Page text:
relation to services and children (s.5(5) and s.11). This obligation should also require operators to optimise the use of algorithms so that the system itself is managed, not the content it produces. This positive obligation should also specifically look at how operators deal with the amplification of abuse, not just one singular abusive message. The legislation must recognise and ensure that protections can be extended with the increased risk of harm, acknowledging that those with large public profiles may be more vulnerable to abuse.


7.                        The Secretary of State should have enforcement powers:


We believe that there should be a statutory power to enable the Secretary of State for Digital, Culture, Media and Sport to clearly specify content that is harmful to adults in secondary legislation (by way of an open list, rather than closed, and including discriminatory abuse and hate speech), as well as mandatory minimum steps that should be taken to "deal with" such harmful content (s.5(5) and s.11).


8.                        Comments on news publishers’ platforms should be included within the scope of the Bill:


Exemptions in relation to news publisher-operated social media platforms and comments made in response to newspaper articles create a loophole whereby discrimination and hate speech are left out of the scope of the Bill - and leave an online environment where discriminatory comments and emojis can continue to be published, normalised and shared. We believe that this exemption should be removed, at least in relation to discrimination and hate speech (s.39).


9.                        Transparency reporting requirements should be defined by the Bill:


We would like increased certainty in the Online Safety Bill in relation to the transparency reports that services will be required to submit and/or publish. We note that, in comparison , the Modern Slavery Act (MSA) sets out six suggested categories of information. The past five years have shown that even those proposed (but not mandatory) categories have been insufficient to encourage robust reporting. The Online Safety Bill should be specific in setting out compulsory minimum levels and categories of information that would be more consistent with the planned reforms to the MSA (s.49). In addition, the Bill should define and give Ofcom the power to share reporting information with third parties in instances where there may be perceived or implied risk to a group of users to enable effective policy change. Reporting needs should drive more relevant and granular policy interventions. For example - how effective would a football banning order for online abuse be if the data transparency reporting showed that 70% of abusers are overseas and never attend English football games? We’re clear that would require a different policy intervention.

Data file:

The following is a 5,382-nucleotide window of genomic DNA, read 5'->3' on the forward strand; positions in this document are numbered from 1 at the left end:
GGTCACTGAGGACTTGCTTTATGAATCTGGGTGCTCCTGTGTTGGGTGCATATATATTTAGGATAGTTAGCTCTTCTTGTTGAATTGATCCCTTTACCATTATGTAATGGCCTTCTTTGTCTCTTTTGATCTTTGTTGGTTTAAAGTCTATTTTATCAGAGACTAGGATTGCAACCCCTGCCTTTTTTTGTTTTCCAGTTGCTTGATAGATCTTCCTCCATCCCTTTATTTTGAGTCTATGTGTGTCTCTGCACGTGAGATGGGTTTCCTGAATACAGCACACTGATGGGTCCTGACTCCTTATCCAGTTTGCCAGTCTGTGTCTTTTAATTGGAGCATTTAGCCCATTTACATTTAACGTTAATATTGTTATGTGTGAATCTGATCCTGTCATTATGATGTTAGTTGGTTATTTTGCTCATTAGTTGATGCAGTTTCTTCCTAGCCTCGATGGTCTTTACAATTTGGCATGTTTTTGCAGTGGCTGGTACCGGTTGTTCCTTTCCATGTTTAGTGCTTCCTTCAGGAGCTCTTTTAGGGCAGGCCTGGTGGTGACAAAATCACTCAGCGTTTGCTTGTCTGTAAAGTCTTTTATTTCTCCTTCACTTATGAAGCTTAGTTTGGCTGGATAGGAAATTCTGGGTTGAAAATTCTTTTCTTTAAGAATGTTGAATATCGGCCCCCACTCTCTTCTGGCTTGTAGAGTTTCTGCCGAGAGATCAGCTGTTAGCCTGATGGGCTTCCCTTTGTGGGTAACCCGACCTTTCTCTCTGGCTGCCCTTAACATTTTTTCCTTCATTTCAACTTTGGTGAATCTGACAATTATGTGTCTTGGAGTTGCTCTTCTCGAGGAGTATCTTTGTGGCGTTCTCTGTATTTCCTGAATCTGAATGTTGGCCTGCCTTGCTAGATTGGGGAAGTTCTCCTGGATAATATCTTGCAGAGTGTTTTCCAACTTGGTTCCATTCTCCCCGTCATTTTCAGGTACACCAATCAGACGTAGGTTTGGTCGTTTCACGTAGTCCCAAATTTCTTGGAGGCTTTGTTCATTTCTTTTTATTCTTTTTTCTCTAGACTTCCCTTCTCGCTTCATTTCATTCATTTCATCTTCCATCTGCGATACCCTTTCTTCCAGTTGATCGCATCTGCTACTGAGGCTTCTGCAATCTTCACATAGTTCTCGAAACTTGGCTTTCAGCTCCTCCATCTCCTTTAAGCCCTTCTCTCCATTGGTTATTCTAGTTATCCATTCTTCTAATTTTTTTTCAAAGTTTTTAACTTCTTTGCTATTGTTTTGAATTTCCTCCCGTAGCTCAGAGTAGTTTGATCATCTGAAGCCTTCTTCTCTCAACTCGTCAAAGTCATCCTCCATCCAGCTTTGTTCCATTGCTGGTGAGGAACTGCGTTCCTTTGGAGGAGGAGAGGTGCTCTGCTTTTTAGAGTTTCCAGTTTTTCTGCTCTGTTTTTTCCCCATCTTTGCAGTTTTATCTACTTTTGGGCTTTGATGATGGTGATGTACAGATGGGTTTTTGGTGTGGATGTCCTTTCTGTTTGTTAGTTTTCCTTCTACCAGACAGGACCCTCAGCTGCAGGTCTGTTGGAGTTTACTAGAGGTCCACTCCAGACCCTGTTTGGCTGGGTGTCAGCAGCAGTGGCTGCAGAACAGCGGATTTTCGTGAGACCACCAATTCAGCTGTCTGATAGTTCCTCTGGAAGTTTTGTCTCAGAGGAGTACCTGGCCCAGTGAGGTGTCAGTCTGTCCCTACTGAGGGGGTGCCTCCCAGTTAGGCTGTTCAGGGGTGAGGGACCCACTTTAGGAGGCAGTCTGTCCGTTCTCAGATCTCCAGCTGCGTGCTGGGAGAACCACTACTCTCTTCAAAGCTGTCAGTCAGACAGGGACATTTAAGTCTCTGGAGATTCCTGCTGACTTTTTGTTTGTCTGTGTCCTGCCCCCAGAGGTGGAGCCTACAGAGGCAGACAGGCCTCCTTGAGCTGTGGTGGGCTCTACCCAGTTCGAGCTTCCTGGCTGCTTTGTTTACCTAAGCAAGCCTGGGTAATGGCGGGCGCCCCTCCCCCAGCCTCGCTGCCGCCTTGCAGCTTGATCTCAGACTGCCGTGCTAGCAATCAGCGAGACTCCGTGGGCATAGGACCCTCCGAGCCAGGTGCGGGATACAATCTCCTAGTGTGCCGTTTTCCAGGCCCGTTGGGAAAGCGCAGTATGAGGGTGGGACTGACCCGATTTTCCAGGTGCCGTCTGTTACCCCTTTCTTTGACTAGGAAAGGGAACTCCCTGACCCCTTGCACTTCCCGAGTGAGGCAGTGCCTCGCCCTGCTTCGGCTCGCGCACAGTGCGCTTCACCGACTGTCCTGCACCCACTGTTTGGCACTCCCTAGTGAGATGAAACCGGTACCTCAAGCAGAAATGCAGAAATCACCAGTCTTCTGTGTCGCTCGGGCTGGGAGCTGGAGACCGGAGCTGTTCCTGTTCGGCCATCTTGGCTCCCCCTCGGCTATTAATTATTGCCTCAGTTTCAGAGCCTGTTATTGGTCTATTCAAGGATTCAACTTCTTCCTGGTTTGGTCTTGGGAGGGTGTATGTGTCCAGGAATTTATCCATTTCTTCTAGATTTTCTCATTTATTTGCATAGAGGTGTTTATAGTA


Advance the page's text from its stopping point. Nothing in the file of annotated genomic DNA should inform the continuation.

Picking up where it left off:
10.                    Social media companies should be required to assist the authorities with their criminal investigations:


Part of the safety duties in relation to illegal content (s.9) should be to ensure that illegal content is always passed expeditiously to the appropriate authorities. This should set the parameters by which the provider co-operates with the Government, regulatory bodies and law enforcement and inform the level of reporting required in the transparency reporting (s.49).




Finally, whilst we believe that the Online Safety Bill can support an effective framework to ensure that social media companies create a safe space, we have concerns that the lack of effective prosecution needs to be addressed too. There are gaps in the existing UK prosecutorial system that need to be plugged.


Discriminatory material which is posted online should be thoroughly and expeditiously dealt with by the appropriate authorities.


To do this, we recommend that the Home Office should consider including football as a specific priority in a well-resourced Hate Crime Unit. Local police forces across the country and the Crown Prosecution Service would work hand-in-hand with football, the public authorities and social media companies to provide a proactive, joined up approach to address online discrimination against any protected characteristics as specified under the Equality Act 2010.


This would send a strong message about the intentions and direction of public policy, resource allocation and priorities in addressing this important issue - with the national game helping to change attitudes and behaviours across the whole of society.


We hope that this is an area of work the Committee can also recommend that the Government         should pursue.



September 2021


1 https://www.statista.com/statistics/272014/global-social-networks-ranked-by-number-of-users/

2 https://www.statista.com/statistics/234056/facebooks-average-advertising-revenue-per-user/